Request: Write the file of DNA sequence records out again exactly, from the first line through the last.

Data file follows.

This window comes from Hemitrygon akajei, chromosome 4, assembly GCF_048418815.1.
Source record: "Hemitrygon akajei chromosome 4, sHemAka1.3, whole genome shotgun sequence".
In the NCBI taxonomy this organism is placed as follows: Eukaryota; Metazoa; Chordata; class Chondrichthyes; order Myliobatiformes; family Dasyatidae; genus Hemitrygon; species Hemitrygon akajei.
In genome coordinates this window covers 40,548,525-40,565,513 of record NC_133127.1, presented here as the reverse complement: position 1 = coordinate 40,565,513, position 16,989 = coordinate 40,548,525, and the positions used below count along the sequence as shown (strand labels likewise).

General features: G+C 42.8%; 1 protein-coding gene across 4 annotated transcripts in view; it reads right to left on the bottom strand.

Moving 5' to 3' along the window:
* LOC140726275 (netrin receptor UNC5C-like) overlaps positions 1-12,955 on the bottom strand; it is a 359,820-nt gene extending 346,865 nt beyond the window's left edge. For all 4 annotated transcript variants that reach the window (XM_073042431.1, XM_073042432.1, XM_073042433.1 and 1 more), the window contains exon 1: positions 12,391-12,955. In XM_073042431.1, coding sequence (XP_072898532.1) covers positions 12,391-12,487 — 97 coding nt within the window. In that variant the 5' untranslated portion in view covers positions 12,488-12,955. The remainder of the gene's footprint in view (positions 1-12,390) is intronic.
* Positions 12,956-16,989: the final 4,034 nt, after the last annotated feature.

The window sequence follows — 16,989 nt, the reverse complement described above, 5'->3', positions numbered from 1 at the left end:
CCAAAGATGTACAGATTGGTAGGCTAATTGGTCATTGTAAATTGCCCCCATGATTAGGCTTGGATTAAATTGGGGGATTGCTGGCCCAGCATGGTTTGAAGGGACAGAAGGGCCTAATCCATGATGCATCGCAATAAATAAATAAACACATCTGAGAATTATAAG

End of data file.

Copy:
This window comes from Hemitrygon akajei, chromosome 4, assembly GCF_048418815.1.
Source record: "Hemitrygon akajei chromosome 4, sHemAka1.3, whole genome shotgun sequence".
In the NCBI taxonomy this organism is placed as follows: Eukaryota; Metazoa; Chordata; class Chondrichthyes; order Myliobatiformes; family Dasyatidae; genus Hemitrygon; species Hemitrygon akajei.
In genome coordinates this window covers 40,548,525-40,565,513 of record NC_133127.1, presented here as the reverse complement: position 1 = coordinate 40,565,513, position 16,989 = coordinate 40,548,525, and the positions used below count along the sequence as shown (strand labels likewise).

General features: G+C 42.8%; 1 protein-coding gene across 4 annotated transcripts in view; it reads right to left on the bottom strand.

Moving 5' to 3' along the window:
* LOC140726275 (netrin receptor UNC5C-like) overlaps positions 1-12,955 on the bottom strand; it is a 359,820-nt gene extending 346,865 nt beyond the window's left edge. For all 4 annotated transcript variants that reach the window (XM_073042431.1, XM_073042432.1, XM_073042433.1 and 1 more), the window contains exon 1: positions 12,391-12,955. In XM_073042431.1, coding sequence (XP_072898532.1) covers positions 12,391-12,487 — 97 coding nt within the window. In that variant the 5' untranslated portion in view covers positions 12,488-12,955. The remainder of the gene's footprint in view (positions 1-12,390) is intronic.
* Positions 12,956-16,989: the final 4,034 nt, after the last annotated feature.

The window sequence follows — 16,989 nt, the reverse complement described above, 5'->3', positions numbered from 1 at the left end:
CCAAAGATGTACAGATTGGTAGGCTAATTGGTCATTGTAAATTGCCCCCATGATTAGGCTTGGATTAAATTGGGGGATTGCTGGCCCAGCATGGTTTGAAGGGACAGAAGGGCCTAATCCATGATGCATCGCAATAAATAAATAAACACATCTGAGAATTATAAG